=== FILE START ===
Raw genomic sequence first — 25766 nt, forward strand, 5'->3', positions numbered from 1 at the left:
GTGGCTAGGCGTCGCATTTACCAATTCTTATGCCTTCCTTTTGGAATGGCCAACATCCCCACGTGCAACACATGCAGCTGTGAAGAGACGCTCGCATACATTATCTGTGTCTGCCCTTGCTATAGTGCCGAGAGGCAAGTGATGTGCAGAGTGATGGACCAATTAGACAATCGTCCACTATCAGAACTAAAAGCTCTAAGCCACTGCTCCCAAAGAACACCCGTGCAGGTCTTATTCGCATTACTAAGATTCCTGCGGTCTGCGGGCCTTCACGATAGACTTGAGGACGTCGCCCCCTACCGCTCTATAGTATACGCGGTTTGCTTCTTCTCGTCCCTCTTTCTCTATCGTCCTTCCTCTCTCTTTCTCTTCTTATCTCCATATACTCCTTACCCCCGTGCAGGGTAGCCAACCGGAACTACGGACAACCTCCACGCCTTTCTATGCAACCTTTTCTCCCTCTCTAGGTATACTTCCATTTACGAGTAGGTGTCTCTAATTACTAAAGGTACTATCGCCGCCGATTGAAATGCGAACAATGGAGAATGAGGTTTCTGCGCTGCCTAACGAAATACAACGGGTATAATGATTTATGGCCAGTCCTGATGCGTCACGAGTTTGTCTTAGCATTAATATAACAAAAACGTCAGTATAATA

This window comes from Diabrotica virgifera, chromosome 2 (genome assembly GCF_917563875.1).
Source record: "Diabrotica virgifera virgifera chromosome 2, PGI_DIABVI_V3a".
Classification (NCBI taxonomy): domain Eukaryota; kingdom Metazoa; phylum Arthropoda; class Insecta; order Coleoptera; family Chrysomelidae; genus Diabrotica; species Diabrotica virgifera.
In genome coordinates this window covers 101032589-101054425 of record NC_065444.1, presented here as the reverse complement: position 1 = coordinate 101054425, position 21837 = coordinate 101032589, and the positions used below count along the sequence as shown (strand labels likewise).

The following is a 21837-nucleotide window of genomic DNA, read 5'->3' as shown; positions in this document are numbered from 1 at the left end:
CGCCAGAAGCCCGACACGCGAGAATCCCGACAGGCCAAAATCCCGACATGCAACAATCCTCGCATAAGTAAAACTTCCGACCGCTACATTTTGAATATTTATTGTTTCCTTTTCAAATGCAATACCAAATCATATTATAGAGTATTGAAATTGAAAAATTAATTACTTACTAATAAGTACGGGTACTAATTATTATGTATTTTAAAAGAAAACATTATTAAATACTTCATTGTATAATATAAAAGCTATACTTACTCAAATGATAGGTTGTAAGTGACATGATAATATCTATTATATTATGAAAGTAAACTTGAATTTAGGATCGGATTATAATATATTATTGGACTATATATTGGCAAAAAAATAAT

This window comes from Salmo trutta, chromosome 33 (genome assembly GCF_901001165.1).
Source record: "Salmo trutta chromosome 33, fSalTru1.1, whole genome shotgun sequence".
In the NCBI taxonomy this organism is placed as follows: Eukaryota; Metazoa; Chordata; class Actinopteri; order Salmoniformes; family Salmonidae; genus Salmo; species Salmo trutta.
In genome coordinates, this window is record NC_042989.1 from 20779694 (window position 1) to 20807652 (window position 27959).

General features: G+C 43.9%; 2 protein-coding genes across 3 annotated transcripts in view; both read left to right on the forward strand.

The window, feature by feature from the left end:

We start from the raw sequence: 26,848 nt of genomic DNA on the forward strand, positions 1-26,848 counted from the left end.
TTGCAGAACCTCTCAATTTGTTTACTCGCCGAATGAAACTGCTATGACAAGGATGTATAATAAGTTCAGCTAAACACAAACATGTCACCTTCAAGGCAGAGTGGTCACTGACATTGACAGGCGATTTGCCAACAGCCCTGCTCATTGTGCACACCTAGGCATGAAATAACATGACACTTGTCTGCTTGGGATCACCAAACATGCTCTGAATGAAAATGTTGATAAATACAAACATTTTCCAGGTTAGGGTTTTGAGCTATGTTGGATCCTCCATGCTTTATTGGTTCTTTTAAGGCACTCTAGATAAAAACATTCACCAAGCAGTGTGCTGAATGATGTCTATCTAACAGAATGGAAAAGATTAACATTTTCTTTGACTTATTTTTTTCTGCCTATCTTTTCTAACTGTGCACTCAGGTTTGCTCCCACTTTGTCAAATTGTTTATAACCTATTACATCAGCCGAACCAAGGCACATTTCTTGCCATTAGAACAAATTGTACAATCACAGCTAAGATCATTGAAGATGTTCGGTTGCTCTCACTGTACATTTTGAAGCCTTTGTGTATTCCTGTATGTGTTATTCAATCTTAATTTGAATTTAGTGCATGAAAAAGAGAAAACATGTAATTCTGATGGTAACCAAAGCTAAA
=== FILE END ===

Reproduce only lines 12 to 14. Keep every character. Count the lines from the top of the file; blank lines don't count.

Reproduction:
In genome coordinates, this window is record NC_042989.1 from 20779694 (window position 1) to 20807652 (window position 27959).

General features: G+C 43.9%; 2 protein-coding genes across 3 annotated transcripts in view; both read left to right on the forward strand.

The window, feature by feature from the left end: